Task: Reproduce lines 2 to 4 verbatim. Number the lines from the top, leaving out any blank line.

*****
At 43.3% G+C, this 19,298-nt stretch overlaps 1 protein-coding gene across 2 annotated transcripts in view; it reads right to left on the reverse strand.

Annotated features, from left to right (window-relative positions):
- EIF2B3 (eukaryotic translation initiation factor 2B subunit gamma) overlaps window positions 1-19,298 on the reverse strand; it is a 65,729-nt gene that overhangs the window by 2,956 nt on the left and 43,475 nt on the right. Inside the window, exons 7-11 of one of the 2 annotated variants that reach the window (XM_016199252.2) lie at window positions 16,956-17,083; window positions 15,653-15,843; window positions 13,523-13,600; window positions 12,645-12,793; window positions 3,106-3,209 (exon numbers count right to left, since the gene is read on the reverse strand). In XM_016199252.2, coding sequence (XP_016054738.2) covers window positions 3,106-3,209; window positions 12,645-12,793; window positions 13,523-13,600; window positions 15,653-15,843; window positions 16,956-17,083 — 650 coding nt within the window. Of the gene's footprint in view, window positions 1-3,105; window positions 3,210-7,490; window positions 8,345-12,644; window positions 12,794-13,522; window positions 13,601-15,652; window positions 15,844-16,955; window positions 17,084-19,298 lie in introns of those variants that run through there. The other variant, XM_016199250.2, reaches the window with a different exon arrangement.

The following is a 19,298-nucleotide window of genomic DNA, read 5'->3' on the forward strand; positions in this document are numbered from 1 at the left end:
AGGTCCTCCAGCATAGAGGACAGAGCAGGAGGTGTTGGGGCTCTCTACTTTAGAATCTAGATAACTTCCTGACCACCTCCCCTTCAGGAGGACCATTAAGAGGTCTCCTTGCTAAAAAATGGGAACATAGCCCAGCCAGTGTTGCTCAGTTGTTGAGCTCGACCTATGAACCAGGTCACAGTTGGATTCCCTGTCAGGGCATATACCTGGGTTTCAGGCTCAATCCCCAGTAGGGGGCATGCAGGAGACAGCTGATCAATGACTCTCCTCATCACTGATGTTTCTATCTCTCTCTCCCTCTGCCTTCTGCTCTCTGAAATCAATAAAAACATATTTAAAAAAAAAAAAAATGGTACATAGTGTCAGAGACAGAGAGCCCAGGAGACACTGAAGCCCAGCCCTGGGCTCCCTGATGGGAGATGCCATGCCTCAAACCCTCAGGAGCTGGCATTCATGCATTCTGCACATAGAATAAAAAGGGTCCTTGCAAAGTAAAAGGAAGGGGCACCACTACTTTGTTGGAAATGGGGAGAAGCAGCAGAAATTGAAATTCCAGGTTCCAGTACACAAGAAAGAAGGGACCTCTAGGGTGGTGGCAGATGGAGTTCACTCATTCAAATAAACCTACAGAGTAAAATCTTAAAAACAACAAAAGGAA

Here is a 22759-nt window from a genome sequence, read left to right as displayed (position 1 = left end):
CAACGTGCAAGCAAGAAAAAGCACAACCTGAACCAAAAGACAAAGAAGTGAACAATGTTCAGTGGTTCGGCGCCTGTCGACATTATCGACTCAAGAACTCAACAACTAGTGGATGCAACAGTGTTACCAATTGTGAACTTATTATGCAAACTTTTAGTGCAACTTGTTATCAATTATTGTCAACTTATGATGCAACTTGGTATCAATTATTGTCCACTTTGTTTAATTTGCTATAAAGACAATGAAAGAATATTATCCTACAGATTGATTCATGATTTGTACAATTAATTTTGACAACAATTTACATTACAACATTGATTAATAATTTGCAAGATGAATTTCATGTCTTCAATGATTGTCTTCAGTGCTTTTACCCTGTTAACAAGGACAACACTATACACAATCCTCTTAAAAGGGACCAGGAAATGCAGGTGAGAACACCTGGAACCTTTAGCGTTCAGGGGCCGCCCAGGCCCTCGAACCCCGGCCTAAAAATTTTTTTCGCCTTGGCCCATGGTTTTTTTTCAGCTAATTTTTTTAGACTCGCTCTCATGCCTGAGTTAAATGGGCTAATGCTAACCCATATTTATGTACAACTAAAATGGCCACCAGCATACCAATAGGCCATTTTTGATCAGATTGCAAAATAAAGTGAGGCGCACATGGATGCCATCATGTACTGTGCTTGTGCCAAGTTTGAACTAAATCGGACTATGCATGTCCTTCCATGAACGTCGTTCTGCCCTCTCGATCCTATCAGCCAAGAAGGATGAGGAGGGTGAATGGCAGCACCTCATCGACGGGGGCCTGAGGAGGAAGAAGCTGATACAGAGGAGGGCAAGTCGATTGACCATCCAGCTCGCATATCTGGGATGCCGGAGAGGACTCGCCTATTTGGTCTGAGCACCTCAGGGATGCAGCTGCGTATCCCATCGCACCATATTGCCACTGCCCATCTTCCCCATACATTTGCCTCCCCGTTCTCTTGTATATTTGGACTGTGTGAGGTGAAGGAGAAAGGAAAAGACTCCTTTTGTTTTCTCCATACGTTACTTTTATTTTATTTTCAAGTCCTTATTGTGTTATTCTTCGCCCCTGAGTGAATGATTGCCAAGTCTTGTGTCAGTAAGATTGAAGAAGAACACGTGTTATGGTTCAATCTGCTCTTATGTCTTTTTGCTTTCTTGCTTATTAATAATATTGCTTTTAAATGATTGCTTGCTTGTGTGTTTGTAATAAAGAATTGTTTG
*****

Annotated features, from left to right (window-relative positions):
- EIF2B3 (eukaryotic translation initiation factor 2B subunit gamma) overlaps window positions 1-19,298 on the reverse strand; it is a 65,729-nt gene that overhangs the window by 2,956 nt on the left and 43,475 nt on the right. Inside the window, exons 7-11 of one of the 2 annotated variants that reach the window (XM_016199252.2) lie at window positions 16,956-17,083; window positions 15,653-15,843; window positions 13,523-13,600; window positions 12,645-12,793; window positions 3,106-3,209 (exon numbers count right to left, since the gene is read on the reverse strand). In XM_016199252.2, coding sequence (XP_016054738.2) covers window positions 3,106-3,209; window positions 12,645-12,793; window positions 13,523-13,600; window positions 15,653-15,843; window positions 16,956-17,083 — 650 coding nt within the window. Of the gene's footprint in view, window positions 1-3,105; window positions 3,210-7,490; window positions 8,345-12,644; window positions 12,794-13,522; window positions 13,601-15,652; window positions 15,844-16,955; window positions 17,084-19,298 lie in introns of those variants that run through there. The other variant, XM_016199250.2, reaches the window with a different exon arrangement.

The following is a 19,298-nucleotide window of genomic DNA, read 5'->3' on the forward strand; positions in this document are numbered from 1 at the left end: